France's PM Edouard Philippe
30 November 2017

European Elections 2019: a new voting system

Following consultations undertaken by the President of the Republic, the Prime Minister received officials from the political parties represented in Parliament on the matter of the voting system for European elections. The purpose is to prepare the way for a return to a single national constituency, which has found broad political consensus. Making the election clearer for voters to understand will facilitate democratic debate on the future of Europe.
From the beginning of 2018, the Government will introduce a bill to establish the principle that, for this election, France forms a single constituency.  This model is followed in most of the European Union (EU). Only five out of 28 Member States (Belgium, France, Ireland, Italy and the UK) have divided their national territory into several regional constituencies.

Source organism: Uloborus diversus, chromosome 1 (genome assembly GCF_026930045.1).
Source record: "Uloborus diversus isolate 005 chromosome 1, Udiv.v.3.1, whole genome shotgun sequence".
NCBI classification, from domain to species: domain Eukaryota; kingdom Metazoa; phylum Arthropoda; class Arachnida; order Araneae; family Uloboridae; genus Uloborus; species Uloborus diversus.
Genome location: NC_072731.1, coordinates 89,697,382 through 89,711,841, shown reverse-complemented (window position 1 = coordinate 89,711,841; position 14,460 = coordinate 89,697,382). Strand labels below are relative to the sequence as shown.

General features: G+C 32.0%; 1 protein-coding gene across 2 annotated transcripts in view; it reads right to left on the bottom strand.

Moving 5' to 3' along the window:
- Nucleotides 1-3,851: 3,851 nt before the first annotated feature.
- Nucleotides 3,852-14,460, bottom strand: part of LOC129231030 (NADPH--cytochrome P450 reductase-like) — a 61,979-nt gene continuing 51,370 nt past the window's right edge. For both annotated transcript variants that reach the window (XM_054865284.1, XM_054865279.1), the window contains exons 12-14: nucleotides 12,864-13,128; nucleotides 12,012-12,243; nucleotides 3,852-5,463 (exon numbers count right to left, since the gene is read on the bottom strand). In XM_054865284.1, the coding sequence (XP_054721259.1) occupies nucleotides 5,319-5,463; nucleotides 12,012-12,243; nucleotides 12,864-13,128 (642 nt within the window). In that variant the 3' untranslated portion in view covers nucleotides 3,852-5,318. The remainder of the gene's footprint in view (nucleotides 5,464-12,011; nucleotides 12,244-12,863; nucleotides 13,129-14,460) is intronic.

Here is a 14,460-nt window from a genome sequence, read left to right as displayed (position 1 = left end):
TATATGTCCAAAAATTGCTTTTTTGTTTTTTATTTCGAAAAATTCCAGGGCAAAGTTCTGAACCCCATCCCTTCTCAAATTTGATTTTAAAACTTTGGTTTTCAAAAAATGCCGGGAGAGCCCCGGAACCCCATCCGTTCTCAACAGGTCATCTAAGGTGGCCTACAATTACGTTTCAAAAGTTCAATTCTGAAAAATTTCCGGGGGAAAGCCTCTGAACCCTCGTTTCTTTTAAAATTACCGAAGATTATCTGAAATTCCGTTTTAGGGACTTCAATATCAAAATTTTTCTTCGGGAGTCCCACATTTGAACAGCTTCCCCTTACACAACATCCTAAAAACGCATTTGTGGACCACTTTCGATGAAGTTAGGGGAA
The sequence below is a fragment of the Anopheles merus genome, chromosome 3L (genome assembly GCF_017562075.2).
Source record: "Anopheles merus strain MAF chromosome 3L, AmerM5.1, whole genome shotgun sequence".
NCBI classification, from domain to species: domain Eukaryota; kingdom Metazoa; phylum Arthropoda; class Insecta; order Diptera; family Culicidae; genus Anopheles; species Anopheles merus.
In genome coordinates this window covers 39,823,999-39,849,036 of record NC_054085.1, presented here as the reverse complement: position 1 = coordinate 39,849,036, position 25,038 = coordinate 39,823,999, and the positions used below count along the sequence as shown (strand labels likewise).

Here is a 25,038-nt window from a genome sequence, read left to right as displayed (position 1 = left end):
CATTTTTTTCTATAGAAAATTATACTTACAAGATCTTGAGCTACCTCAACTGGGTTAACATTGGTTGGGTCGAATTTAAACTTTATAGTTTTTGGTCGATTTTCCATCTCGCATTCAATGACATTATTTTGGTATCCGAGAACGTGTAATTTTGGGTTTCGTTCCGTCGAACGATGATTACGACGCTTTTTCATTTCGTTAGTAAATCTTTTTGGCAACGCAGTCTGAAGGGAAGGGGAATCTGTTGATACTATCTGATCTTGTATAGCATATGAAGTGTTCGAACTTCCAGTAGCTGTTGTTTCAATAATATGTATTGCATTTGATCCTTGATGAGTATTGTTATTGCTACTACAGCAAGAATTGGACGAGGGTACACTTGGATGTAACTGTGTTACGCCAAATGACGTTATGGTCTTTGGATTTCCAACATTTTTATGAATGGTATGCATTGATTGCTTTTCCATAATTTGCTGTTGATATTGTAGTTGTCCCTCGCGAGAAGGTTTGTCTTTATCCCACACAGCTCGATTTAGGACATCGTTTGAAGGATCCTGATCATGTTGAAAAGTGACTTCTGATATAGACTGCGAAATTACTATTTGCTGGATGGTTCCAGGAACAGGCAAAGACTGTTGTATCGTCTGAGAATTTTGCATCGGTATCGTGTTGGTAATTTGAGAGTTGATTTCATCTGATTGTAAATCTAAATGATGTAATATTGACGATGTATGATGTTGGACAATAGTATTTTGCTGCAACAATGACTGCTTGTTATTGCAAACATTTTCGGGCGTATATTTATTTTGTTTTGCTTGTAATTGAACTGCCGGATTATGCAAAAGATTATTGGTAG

The single constituency model was in force in France from 1979, when the first European elections took place, until 1999. It was abandoned in 2004 in favour of a division into eight large constituencies (including the East, West, Ile-de-France and Overseas constituencies). This model will improve the comprehensibility of the voting system and provide greater clarity of the issues at stake in the European Parliament elections. The model has found broad consensus among the political parties consulted – only the Republicans have stated their opposition to it.
The bill will also include a provision that, additionally, paves the way for transnational lists to be established, in the event that European texts should be amended along these lines.